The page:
We consider that the trial court erred also in holding that an order of parental unfitness could properly be based on subsection (m) (Ill. Rev. Stat. 1981, ch. 40, par. 1501(D)(m)). Subsection (m) concerns the failure of a parent to correct the conditions which were the basis for the child's removal from the parent or the failure of the parent to take steps to warrant the return of the child to the parent's custody. The basis for the removal of Larry from his mother's home was, incredibly, the financial inability of Mrs. Steele to purchase new eyeglasses for him. Plainly, subsection (m) was not applicable to that situation. The factors set out in this subsection are not involved in the mother's inability to buy new glasses for Larry.
Finally, the trial court, in effect, held that Mrs. Steele waived her parental rights in that she had failed to plan for the future of Larry (Ill. Rev. Stat. 1981, ch. 40, par. 1501(D)(n)(iii)). We do not consider that the evidence showed failure on the part of Mrs. Steele to plan for Larry's future within the meaning of the statute. The section in part states that "the court may consider but shall not require a showing of diligent efforts by an authorized agency to encourage the parent to perform the acts specified in subsection (n)." Although the trial court is not required to consider diligent efforts of the agency to develop the parent-child relationship, a failure to plan for a child's future is not a proper ground for a finding of unfitness if there is evidence that the agency discouraged or frustrated a promotion of the parent-child relationship. We believe that was the case here. The trial court's first action was to hold Larry to be a neglected child. His home situation, however, must have been considered satisfactory by the Department, for the agency deemed it unnecessary to transfer the custody of the child from the mother at that time. In a baffling action six months later, the agency placed Larry in a foster home because, the Department stated, his mother was financially unable to buy new glasses for him. Thus, the child was removed from his mother's custody for less than a convincing reason. Further, when Mrs. Steele moved to Newton, the caseworker informed Mrs. Steele that the child could not be moved, although we are told that under Department practice this would have been a "priority transfer" of the child. When Mrs. Steele asked that the case file be transferred to the Department office in Newton, the file was misplaced and did not reach the office in Newton for several months, during which time the proceeding had been begun to terminate the mother's parental rights. Against this background, it cannot be reasonably said that there could be a supportable holding under subsection (n) that Mrs. Steele failed to plan for the future of her child.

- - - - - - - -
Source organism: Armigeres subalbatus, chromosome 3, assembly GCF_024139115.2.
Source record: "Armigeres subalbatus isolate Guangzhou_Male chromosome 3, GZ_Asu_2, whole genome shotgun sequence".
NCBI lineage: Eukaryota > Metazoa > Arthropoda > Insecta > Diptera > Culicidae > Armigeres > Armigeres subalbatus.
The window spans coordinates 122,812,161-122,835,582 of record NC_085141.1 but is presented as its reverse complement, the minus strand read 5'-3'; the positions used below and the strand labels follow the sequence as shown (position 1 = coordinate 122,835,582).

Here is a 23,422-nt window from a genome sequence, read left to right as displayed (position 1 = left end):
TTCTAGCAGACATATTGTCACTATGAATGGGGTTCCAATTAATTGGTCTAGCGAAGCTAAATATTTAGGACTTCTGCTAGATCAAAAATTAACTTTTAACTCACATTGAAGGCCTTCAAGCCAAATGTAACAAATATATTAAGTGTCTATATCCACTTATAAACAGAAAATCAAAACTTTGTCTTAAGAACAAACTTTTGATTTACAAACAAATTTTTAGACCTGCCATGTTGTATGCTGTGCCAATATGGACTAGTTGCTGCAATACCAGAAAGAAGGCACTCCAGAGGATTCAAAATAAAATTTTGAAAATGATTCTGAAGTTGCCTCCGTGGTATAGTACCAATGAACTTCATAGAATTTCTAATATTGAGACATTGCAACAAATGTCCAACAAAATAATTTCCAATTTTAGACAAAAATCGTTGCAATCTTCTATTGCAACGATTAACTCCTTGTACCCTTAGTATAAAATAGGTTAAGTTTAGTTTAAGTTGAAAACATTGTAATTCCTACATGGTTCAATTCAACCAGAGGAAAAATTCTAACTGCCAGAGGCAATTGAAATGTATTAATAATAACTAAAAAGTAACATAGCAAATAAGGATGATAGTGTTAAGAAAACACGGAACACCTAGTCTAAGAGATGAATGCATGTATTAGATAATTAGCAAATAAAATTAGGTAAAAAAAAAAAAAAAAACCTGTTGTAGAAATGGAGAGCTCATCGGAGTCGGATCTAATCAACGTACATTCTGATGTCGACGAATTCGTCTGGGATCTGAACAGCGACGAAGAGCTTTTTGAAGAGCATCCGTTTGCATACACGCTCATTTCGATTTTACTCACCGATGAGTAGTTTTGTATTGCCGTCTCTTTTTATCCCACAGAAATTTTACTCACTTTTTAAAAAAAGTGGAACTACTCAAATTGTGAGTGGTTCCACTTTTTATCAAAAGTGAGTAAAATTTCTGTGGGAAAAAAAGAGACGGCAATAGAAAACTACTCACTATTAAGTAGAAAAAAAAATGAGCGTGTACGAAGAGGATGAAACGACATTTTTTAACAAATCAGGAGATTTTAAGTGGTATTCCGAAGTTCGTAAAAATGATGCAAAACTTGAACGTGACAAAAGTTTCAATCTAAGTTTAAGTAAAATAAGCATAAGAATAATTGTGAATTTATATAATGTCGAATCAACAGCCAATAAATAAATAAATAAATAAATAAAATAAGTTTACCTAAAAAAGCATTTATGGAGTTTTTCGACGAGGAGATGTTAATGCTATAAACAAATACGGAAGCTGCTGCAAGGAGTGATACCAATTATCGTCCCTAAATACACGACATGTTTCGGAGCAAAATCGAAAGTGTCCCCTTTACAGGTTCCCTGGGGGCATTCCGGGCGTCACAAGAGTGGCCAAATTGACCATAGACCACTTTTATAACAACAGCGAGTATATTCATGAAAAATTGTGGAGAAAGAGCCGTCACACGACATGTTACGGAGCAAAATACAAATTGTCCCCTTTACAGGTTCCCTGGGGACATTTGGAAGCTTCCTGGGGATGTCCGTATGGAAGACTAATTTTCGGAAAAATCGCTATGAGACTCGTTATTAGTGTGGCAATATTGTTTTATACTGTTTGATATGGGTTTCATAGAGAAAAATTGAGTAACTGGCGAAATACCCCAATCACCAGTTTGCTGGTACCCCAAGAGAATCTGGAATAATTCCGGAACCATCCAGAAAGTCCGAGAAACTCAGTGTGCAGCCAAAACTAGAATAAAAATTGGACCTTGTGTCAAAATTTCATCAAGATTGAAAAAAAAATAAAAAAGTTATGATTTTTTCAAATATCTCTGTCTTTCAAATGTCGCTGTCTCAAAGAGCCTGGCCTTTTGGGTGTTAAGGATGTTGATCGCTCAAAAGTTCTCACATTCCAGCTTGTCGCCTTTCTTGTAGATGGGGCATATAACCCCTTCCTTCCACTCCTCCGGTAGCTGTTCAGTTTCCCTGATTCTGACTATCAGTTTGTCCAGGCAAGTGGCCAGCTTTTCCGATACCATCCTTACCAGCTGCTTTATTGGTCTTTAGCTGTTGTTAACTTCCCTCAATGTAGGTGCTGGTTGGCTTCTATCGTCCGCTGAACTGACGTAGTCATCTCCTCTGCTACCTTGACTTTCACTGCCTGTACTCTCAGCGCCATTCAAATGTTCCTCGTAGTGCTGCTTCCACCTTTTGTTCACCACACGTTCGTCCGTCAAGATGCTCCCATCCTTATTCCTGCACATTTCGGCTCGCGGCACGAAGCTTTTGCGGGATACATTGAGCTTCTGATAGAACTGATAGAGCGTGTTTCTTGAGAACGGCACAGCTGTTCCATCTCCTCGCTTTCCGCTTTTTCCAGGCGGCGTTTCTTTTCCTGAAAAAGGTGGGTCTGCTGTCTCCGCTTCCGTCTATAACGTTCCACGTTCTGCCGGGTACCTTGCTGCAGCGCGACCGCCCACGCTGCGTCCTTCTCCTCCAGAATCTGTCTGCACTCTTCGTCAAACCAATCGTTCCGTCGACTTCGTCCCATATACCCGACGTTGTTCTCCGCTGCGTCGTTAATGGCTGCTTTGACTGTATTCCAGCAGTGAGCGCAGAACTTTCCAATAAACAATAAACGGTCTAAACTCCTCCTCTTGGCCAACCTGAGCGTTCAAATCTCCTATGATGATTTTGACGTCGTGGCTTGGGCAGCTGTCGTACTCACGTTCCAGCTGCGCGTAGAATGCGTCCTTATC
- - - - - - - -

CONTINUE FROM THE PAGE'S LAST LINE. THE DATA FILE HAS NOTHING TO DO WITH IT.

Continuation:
Considering all things, we do not consider that termination of this woman's parental rights was warranted. She was employed the greater part of the period when her child was in foster care. She and her other two children moved to Newton in order to join her husband, who had found employment there and thus keep the family intact. Mrs. Steele accepted homemaking counseling and services and apparently the home was reasonably maintained. Her other two children seemed to have been cared for adequately. Here, apparently, it was considered that the foster parents could offer a home of greater opportunity in some respects than the natural mother could provide. The custody of the child, however, cannot turn on such a decision; it should turn on the question of whether or not Mrs. Steele is unfit to have custody of the child. A judgment that a parent is unfit to rear his or her own child is one of the most devastating of judicial decisions. A fundamental right is involved; parents have rights superior to others, including the State, in the rearing of their child unless it is shown by clear and convincing evidence they have forfeited one of mankind's most important rights.
For the reasons given, the judgment of the appellate court is affirmed.